Birdsong Explained

This year's Dawn Chorus programme took place on Sunday, May 6th 2018, and was a roaring success!  All India Radio producer Monika Gulati sent us a pic of herself sporting our Dawn Chorus beanie!!

May Events

Well whilst our Dawn Chorus programme may have finished for another year, throughout May, events are still taking place around the country to celebrate the beautiful birdsong that our feathered friends provide.  For more information on these events, and on the annual Burren In Bloom festival that takes place from May 18th - 20th, visit our events listings page!  And if you have an event you'd like to let our listeners know about, e-mail

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Caring For Wild Animals

Please note that many species of mammals, birds, invertebrates etc... are protected under law and that, even with the best of intentions, only someone holding a relevant licence from the National Parks & Wildlife Service should attempt the care of these animals.  For full details, please click here to read the NPWS Checklist of protected & rare species in Ireland.  If you are concerned about a wild animal, please contact your local wildlife ranger - click here for details.

Birds usually sing to defend a breeding territory and attract a mate. Birds also make other sounds usually referred to as calls. These are made at any time of the year whereas songs are usually heard before and during the breeding season. Calls can be used to keep a feeding flock together like the calls of a flock of Long-tailed Tits moving along a hedgerow. Calls can also be used to warn of danger, such as the loud calls of a Blackbird when it is startled. Calls are usually short bursts of simple sounds.

Songs on the other hand are usually very complicated. Different species of birds have developed different songs. This enables different species to sing at the same time without confusing each other. Birds that nest in colonies or loose groups tend to have less complicated songs. Examples of this type of song would be Rooks or House Sparrows. Birds that defend a territory tend to have more elaborate songs.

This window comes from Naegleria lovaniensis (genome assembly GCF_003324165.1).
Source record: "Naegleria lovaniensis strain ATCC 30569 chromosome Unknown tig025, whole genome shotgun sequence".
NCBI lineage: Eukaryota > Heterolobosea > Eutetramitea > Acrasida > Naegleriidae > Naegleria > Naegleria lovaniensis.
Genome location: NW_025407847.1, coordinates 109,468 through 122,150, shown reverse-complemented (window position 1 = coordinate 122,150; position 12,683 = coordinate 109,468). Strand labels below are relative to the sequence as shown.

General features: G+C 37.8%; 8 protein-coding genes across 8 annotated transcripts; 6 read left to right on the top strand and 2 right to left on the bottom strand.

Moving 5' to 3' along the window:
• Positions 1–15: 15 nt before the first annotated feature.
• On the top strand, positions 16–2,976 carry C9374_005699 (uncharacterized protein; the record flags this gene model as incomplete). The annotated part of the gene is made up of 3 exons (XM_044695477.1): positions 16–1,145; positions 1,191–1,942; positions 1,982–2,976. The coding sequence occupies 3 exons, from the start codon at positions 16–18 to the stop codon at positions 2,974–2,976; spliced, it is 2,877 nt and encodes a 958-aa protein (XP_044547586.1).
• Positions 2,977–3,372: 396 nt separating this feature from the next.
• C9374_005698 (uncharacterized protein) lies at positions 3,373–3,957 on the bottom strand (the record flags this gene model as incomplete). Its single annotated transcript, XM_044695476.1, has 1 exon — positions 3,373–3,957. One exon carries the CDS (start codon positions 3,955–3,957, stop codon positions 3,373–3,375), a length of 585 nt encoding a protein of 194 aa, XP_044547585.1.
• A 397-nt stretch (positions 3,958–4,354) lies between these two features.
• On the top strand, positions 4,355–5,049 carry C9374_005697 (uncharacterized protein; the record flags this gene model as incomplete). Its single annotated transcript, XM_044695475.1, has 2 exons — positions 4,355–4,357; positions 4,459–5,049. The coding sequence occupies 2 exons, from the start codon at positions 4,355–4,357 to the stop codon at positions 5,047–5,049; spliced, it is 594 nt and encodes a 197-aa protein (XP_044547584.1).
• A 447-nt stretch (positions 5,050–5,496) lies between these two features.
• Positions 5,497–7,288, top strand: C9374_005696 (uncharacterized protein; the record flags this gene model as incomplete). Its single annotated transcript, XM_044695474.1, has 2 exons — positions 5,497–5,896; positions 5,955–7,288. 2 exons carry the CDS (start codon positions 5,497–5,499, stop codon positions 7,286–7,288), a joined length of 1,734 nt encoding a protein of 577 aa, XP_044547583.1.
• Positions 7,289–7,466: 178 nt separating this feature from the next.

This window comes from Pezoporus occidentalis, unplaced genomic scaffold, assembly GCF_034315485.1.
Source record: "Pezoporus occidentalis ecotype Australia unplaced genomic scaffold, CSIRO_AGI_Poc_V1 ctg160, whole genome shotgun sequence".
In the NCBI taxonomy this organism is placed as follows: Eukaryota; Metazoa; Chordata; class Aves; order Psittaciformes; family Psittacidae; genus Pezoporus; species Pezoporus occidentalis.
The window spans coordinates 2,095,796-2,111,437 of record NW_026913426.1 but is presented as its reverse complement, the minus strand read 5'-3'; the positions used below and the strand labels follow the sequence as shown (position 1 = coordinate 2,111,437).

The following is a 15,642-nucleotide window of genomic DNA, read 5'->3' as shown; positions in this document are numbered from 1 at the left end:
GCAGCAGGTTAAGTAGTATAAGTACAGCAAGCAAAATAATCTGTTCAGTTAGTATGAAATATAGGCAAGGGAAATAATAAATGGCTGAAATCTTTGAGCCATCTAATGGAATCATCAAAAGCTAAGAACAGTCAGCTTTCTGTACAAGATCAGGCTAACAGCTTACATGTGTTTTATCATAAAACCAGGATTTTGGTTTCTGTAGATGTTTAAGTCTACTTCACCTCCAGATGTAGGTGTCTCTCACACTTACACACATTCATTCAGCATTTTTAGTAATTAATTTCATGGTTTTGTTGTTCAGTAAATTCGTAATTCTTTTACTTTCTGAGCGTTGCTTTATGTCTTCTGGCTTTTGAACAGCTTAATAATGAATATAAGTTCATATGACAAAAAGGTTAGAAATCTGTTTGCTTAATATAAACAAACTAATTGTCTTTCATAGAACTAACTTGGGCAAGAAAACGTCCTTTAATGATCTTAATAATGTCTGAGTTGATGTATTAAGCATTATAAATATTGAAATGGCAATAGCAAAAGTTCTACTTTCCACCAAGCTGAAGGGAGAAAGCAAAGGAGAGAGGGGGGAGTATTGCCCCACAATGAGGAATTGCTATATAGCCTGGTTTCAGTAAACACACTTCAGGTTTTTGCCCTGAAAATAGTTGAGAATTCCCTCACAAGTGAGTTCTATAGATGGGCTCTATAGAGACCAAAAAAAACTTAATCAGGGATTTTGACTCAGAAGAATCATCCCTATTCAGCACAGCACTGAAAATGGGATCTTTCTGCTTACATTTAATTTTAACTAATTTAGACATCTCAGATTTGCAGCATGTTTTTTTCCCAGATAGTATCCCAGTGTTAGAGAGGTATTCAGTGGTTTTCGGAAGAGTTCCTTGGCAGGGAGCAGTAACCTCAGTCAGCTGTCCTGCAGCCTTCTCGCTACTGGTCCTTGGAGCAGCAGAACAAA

Wren (photo by John Fox)

In a woodland different species sing at different levels. For example wrens usually sing from low bushes while Blackbirds will sing from the top of the tallest trees. This also helps each bird to be heard by others of the same species. If they all sung from the same height the songs would be harder to separate and there would be fierce competition for singing places!

Studies have shown that young birds learn how to sing the song of their own species though some will rob phrases from other species. The Starling is notorious for mimicking other birds and other sounds. They have been records mimicking car alarms and even a referee's whistle. Blackbirds and Sedge Warblers also "steal" phrases from other birds.

Chaffinch (male) (photo by Michael Finn)

Birds of the same species have been shown to have accents just like humans. Irish Chaffinches have a different accent to Scandinavian Chaffinches. The study of recordings of birds' songs have also shown that no two birds of the same species have exactly the same song. This is exactly the same as someone from China thinking that all Irish people sound the same.

Also, birds have to learn to sing, just like we learn to talk. Young birds practice during their first year and fine tune it from year to year.

The dawn chorus is just like an orchestra. The different species are like different instruments and when all sing together the sound is amazing.



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Presenter: Derek Mooney


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